Mentions: Accumulation of PrPd in the brain. Widespread diffuse particulate labelling of the neuropil and intense intra-neuronal accumulations of PrPd were observed throughout the brains of BSE affected deer in sections labelled with BAR224 antibody. Peri-neuronal labelling was prominent in the dorsal motor nucleus of the vagus nerve (DMNV) and in the corpus striatum. Intraneuronal granular accumulations were prominent in nuclei of the medulla oblongata, such as the accessory cuneate, spinal trigeminal and posterior olivary, but were also present elsewhere in the brain with the exception of Purkinje cells. Notably, there was also intense labelling of the Golgi neurones in the granular cell layer of the cerebellum (Fig 2), which has not been described in sheep or goat scrapie and which was absent in the CWD infected deer. Slight differences in topographical distribution of PrPd accumulation were observed between the BSE affected deer: while five of the i.c. inoculated animals showed abundant PrPd deposits in forebrain areas, the single orally-challenged and one of the i.c. inoculated animals accumulated PrPd predominantly in the brainstem and cerebellum, and very little elsewhere. This last animal (deer 1 in table 1) was killed early in the clinical phase of disease for welfare reasons, and this may account for the lower overall magnitude of PrPd and for the little involvement of forebrain areas. In contrast to the BSE infected deer, the brains of CWD-affected animals showed weak and inconsistent, fine punctate intra-neuronal labelling mainly in neurons of the brainstem and of the deep nuclei of the cerebellum. Like BSE cases, peri-neuronal labelling was conspicuous in the DMNV; unlike BSE cases, particulate and coalescing PrPd labelling in the neuropil was prominent, with plaque like accumulations seen throughout most brain areas, often associated with white matter bundles and areas of conspicuous vacuolation (Fig. 3).

Bottom Line: Should BSE infection have been introduced into the UK deer population, the CWD precedent could suggest that there is a danger for spread and maintenance of the disease in both free living and captive UK deer populations.After intracerebral or alimentary challenge, BSE in red deer more closely resembled natural infection in cattle rather than experimental BSE in small ruminants, due to the lack of accumulation of abnormal PrP in lymphoid tissues.Red deer are susceptible to both BSE and CWD infection, but the resulting disease phenotypes are distinct and clearly distinguishable.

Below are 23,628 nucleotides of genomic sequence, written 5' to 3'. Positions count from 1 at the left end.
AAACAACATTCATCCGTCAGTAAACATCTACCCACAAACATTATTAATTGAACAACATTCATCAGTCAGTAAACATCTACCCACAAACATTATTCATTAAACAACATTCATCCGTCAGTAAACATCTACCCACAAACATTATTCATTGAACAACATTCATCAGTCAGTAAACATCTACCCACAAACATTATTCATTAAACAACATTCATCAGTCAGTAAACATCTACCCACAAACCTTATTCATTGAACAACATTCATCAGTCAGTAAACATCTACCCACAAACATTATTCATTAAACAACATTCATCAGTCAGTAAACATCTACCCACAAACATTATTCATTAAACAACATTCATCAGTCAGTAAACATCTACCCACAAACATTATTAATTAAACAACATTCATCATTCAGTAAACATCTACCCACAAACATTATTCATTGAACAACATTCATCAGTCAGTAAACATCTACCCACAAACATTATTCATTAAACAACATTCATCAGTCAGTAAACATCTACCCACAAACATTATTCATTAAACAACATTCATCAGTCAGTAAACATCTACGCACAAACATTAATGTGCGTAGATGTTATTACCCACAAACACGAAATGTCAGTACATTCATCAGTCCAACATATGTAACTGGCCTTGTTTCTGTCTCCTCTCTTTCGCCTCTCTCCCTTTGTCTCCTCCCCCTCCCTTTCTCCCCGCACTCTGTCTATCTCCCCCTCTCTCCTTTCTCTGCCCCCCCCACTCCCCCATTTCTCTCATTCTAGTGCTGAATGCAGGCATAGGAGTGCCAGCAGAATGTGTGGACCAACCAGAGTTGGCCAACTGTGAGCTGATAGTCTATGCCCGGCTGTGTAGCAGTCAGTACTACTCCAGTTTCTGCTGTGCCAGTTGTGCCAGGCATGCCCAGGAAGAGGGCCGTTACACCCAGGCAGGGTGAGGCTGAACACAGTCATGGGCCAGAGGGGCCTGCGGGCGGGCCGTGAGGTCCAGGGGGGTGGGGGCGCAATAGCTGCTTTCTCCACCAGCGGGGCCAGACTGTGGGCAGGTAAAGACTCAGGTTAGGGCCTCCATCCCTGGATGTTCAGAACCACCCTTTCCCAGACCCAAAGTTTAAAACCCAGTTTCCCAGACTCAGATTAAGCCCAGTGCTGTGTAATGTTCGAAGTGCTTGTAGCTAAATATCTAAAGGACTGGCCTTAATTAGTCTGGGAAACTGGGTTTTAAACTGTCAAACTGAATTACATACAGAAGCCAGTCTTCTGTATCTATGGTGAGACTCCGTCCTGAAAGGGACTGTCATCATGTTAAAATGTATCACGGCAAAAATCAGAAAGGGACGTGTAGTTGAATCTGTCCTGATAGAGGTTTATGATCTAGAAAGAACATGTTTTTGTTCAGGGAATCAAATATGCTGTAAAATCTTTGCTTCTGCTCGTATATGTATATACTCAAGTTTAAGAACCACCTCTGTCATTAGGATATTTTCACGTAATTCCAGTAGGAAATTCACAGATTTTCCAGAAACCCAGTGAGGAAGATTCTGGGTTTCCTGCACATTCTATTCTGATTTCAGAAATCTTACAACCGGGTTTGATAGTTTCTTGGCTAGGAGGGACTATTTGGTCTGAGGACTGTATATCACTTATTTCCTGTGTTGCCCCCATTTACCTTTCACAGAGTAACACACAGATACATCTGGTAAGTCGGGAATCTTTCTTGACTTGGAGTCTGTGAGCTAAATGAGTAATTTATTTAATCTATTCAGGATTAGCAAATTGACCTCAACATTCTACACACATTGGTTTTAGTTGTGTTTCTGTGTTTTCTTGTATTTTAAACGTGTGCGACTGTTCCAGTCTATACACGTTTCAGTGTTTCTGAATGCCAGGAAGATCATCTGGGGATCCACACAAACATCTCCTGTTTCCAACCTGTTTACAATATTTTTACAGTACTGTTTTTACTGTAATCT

View Article: PubMed Central - HTML - PubMed

Affiliation: Veterinary Laboratories Agency (VLA-Lasswade), Pentlands Science Park, Bush Loan, Penicuik, Midlothian, EH26 0PZ, UK. s.f.martin@vla.defra.gsi.gov.uk

ABSTRACT

Background: The cause of the bovine spongiform encephalopathy (BSE) epidemic in the United Kingdom (UK) was the inclusion of contaminated meat and bone meal in the protein rations fed to cattle. Those rations were not restricted to cattle but were also fed to other livestock including farmed and free living deer. Although there are no reported cases to date of natural BSE in European deer, BSE has been shown to be naturally or experimentally transmissible to a wide range of different ungulate species. Moreover, several species of North America's cervids are highly susceptible to chronic wasting disease (CWD), a transmissible spongiform encephalopathy (TSE) that has become endemic. Should BSE infection have been introduced into the UK deer population, the CWD precedent could suggest that there is a danger for spread and maintenance of the disease in both free living and captive UK deer populations. This study compares the immunohistochemical and biochemical characteristics of BSE and CWD in experimentally-infected European red deer (Cervus elpahus elaphus).

Results: After intracerebral or alimentary challenge, BSE in red deer more closely resembled natural infection in cattle rather than experimental BSE in small ruminants, due to the lack of accumulation of abnormal PrP in lymphoid tissues. In this respect it was different from CWD, and although the neuropathological features of both diseases were similar, BSE could be clearly differentiated from CWD by immunohistochemical and Western blotting methods currently in routine use.

Conclusion: Red deer are susceptible to both BSE and CWD infection, but the resulting disease phenotypes are distinct and clearly distinguishable.

Show MeSH
Related in: MedlinePlus